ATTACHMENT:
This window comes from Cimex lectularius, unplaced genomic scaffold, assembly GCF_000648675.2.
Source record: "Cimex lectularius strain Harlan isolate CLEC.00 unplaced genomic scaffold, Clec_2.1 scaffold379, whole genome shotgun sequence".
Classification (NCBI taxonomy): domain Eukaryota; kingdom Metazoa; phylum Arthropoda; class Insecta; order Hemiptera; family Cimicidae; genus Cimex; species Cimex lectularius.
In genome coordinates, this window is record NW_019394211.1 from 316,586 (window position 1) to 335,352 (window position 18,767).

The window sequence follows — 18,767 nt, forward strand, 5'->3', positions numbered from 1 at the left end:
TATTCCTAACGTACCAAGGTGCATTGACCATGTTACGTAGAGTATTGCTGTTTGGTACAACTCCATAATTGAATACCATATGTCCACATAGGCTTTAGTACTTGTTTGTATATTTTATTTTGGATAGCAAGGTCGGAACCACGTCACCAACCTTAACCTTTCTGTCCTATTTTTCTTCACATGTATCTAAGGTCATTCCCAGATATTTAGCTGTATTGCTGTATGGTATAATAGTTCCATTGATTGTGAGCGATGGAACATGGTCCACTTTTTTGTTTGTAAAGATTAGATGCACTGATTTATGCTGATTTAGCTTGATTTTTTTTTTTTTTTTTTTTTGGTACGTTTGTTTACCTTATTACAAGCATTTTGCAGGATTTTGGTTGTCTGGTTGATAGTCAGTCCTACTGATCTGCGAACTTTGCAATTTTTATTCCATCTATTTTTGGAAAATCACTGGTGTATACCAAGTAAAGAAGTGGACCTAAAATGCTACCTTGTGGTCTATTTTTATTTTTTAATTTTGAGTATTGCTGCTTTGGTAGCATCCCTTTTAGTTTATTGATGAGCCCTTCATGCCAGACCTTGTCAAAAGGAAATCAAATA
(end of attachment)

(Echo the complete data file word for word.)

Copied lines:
This window comes from Cimex lectularius, unplaced genomic scaffold, assembly GCF_000648675.2.
Source record: "Cimex lectularius strain Harlan isolate CLEC.00 unplaced genomic scaffold, Clec_2.1 scaffold379, whole genome shotgun sequence".
Classification (NCBI taxonomy): domain Eukaryota; kingdom Metazoa; phylum Arthropoda; class Insecta; order Hemiptera; family Cimicidae; genus Cimex; species Cimex lectularius.
In genome coordinates, this window is record NW_019394211.1 from 316,586 (window position 1) to 335,352 (window position 18,767).

The window sequence follows — 18,767 nt, forward strand, 5'->3', positions numbered from 1 at the left end:
TATTCCTAACGTACCAAGGTGCATTGACCATGTTACGTAGAGTATTGCTGTTTGGTACAACTCCATAATTGAATACCATATGTCCACATAGGCTTTAGTACTTGTTTGTATATTTTATTTTGGATAGCAAGGTCGGAACCACGTCACCAACCTTAACCTTTCTGTCCTATTTTTCTTCACATGTATCTAAGGTCATTCCCAGATATTTAGCTGTATTGCTGTATGGTATAATAGTTCCATTGATTGTGAGCGATGGAACATGGTCCACTTTTTTGTTTGTAAAGATTAGATGCACTGATTTATGCTGATTTAGCTTGATTTTTTTTTTTTTTTTTTTTTGGTACGTTTGTTTACCTTATTACAAGCATTTTGCAGGATTTTGGTTGTCTGGTTGATAGTCAGTCCTACTGATCTGCGAACTTTGCAATTTTTATTCCATCTATTTTTGGAAAATCACTGGTGTATACCAAGTAAAGAAGTGGACCTAAAATGCTACCTTGTGGTCTATTTTTATTTTTTAATTTTGAGTATTGCTGCTTTGGTAGCATCCCTTTTAGTTTATTGATGAGCCCTTCATGCCAGACCTTGTCAAAAGGAAATCAAATA